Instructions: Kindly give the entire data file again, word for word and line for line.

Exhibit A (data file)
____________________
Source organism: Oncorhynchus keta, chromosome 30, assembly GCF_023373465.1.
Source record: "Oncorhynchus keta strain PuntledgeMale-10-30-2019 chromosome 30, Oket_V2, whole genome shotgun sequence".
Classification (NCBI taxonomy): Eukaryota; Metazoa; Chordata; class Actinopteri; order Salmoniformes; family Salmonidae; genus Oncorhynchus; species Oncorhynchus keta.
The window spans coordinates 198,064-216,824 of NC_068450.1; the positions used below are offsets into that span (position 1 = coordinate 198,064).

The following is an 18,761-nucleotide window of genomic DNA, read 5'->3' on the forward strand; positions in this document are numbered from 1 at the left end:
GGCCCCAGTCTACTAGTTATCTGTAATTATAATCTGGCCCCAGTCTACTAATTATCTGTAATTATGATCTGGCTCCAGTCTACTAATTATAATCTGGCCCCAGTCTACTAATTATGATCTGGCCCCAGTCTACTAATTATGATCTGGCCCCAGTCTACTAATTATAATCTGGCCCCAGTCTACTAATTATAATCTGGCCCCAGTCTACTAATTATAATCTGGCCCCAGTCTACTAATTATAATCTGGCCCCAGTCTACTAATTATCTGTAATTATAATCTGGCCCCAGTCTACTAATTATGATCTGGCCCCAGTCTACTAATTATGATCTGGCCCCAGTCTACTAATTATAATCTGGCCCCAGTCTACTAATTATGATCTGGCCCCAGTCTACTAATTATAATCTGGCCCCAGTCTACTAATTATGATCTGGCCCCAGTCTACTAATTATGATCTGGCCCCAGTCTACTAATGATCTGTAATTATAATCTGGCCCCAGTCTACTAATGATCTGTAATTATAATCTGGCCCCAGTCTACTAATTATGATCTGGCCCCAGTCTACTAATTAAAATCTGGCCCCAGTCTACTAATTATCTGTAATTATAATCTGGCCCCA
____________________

Source organism: Oncorhynchus keta, chromosome 30, assembly GCF_023373465.1.
Source record: "Oncorhynchus keta strain PuntledgeMale-10-30-2019 chromosome 30, Oket_V2, whole genome shotgun sequence".
Classification (NCBI taxonomy): Eukaryota; Metazoa; Chordata; class Actinopteri; order Salmoniformes; family Salmonidae; genus Oncorhynchus; species Oncorhynchus keta.
The window spans coordinates 198,064-216,824 of NC_068450.1; the positions used below are offsets into that span (position 1 = coordinate 198,064).

The following is an 18,761-nucleotide window of genomic DNA, read 5'->3' on the forward strand; positions in this document are numbered from 1 at the left end:
GGCCCCAGTCTACTAGTTATCTGTAATTATAATCTGGCCCCAGTCTACTAATTATCTGTAATTATGATCTGGCTCCAGTCTACTAATTATAATCTGGCCCCAGTCTACTAATTATGATCTGGCCCCAGTCTACTAATTATGATCTGGCCCCAGTCTACTAATTATAATCTGGCCCCAGTCTACTAATTATAATCTGGCCCCAGTCTACTAATTATAATCTGGCCCCAGTCTACTAATTATAATCTGGCCCCAGTCTACTAATTATCTGTAATTATAATCTGGCCCCAGTCTACTAATTATGATCTGGCCCCAGTCTACTAATTATGATCTGGCCCCAGTCTACTAATTATAATCTGGCCCCAGTCTACTAATTATGATCTGGCCCCAGTCTACTAATTATAATCTGGCCCCAGTCTACTAATTATGATCTGGCCCCAGTCTACTAATTATGATCTGGCCCCAGTCTACTAATGATCTGTAATTATAATCTGGCCCCAGTCTACTAATGATCTGTAATTATAATCTGGCCCCAGTCTACTAATTATGATCTGGCCCCAGTCTACTAATTAAAATCTGGCCCCAGTCTACTAATTATCTGTAATTATAATCTGGCCCCA